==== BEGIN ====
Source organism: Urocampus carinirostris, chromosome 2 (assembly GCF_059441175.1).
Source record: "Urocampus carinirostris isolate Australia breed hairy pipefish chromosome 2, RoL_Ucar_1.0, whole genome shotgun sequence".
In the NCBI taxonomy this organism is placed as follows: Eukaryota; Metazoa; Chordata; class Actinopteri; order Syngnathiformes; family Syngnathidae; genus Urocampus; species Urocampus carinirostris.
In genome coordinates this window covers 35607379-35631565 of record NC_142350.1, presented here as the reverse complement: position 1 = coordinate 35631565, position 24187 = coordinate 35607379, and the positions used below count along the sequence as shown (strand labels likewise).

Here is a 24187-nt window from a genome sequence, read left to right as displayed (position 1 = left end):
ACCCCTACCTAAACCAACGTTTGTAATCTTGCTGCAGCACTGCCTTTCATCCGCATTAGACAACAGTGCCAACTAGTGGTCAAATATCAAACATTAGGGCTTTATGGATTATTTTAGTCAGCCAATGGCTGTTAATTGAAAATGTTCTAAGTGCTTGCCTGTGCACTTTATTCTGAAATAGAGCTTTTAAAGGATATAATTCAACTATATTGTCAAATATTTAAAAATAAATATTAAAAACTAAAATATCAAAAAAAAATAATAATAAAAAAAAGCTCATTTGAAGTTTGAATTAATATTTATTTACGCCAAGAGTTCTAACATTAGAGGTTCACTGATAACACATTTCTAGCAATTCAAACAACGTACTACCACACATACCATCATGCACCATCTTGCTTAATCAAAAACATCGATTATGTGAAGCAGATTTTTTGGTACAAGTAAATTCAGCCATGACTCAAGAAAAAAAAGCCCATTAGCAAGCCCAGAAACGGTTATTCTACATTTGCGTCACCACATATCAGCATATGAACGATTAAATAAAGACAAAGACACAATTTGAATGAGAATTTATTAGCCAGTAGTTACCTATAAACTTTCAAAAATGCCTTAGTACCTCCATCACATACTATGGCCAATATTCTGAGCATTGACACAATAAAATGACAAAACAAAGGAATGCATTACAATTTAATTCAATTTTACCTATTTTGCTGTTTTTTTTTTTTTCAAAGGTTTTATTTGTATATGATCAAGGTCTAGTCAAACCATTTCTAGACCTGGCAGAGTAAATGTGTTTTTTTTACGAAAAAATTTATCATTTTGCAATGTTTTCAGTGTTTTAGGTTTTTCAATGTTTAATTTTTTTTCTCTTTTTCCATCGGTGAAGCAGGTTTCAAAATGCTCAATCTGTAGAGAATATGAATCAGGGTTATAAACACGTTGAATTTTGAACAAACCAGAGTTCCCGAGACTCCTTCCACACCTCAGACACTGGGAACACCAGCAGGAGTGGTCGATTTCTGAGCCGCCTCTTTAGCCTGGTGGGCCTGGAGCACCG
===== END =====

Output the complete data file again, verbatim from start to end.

Source organism: Urocampus carinirostris, chromosome 2 (assembly GCF_059441175.1).
Source record: "Urocampus carinirostris isolate Australia breed hairy pipefish chromosome 2, RoL_Ucar_1.0, whole genome shotgun sequence".
In the NCBI taxonomy this organism is placed as follows: Eukaryota; Metazoa; Chordata; class Actinopteri; order Syngnathiformes; family Syngnathidae; genus Urocampus; species Urocampus carinirostris.
In genome coordinates this window covers 35607379-35631565 of record NC_142350.1, presented here as the reverse complement: position 1 = coordinate 35631565, position 24187 = coordinate 35607379, and the positions used below count along the sequence as shown (strand labels likewise).

Here is a 24187-nt window from a genome sequence, read left to right as displayed (position 1 = left end):
ACCCCTACCTAAACCAACGTTTGTAATCTTGCTGCAGCACTGCCTTTCATCCGCATTAGACAACAGTGCCAACTAGTGGTCAAATATCAAACATTAGGGCTTTATGGATTATTTTAGTCAGCCAATGGCTGTTAATTGAAAATGTTCTAAGTGCTTGCCTGTGCACTTTATTCTGAAATAGAGCTTTTAAAGGATATAATTCAACTATATTGTCAAATATTTAAAAATAAATATTAAAAACTAAAATATCAAAAAAAAATAATAATAAAAAAAAGCTCATTTGAAGTTTGAATTAATATTTATTTACGCCAAGAGTTCTAACATTAGAGGTTCACTGATAACACATTTCTAGCAATTCAAACAACGTACTACCACACATACCATCATGCACCATCTTGCTTAATCAAAAACATCGATTATGTGAAGCAGATTTTTTGGTACAAGTAAATTCAGCCATGACTCAAGAAAAAAAAGCCCATTAGCAAGCCCAGAAACGGTTATTCTACATTTGCGTCACCACATATCAGCATATGAACGATTAAATAAAGACAAAGACACAATTTGAATGAGAATTTATTAGCCAGTAGTTACCTATAAACTTTCAAAAATGCCTTAGTACCTCCATCACATACTATGGCCAATATTCTGAGCATTGACACAATAAAATGACAAAACAAAGGAATGCATTACAATTTAATTCAATTTTACCTATTTTGCTGTTTTTTTTTTTTTCAAAGGTTTTATTTGTATATGATCAAGGTCTAGTCAAACCATTTCTAGACCTGGCAGAGTAAATGTGTTTTTTTTACGAAAAAATTTATCATTTTGCAATGTTTTCAGTGTTTTAGGTTTTTCAATGTTTAATTTTTTTTCTCTTTTTCCATCGGTGAAGCAGGTTTCAAAATGCTCAATCTGTAGAGAATATGAATCAGGGTTATAAACACGTTGAATTTTGAACAAACCAGAGTTCCCGAGACTCCTTCCACACCTCAGACACTGGGAACACCAGCAGGAGTGGTCGATTTCTGAGCCGCCTCTTTAGCCTGGTGGGCCTGGAGCACCG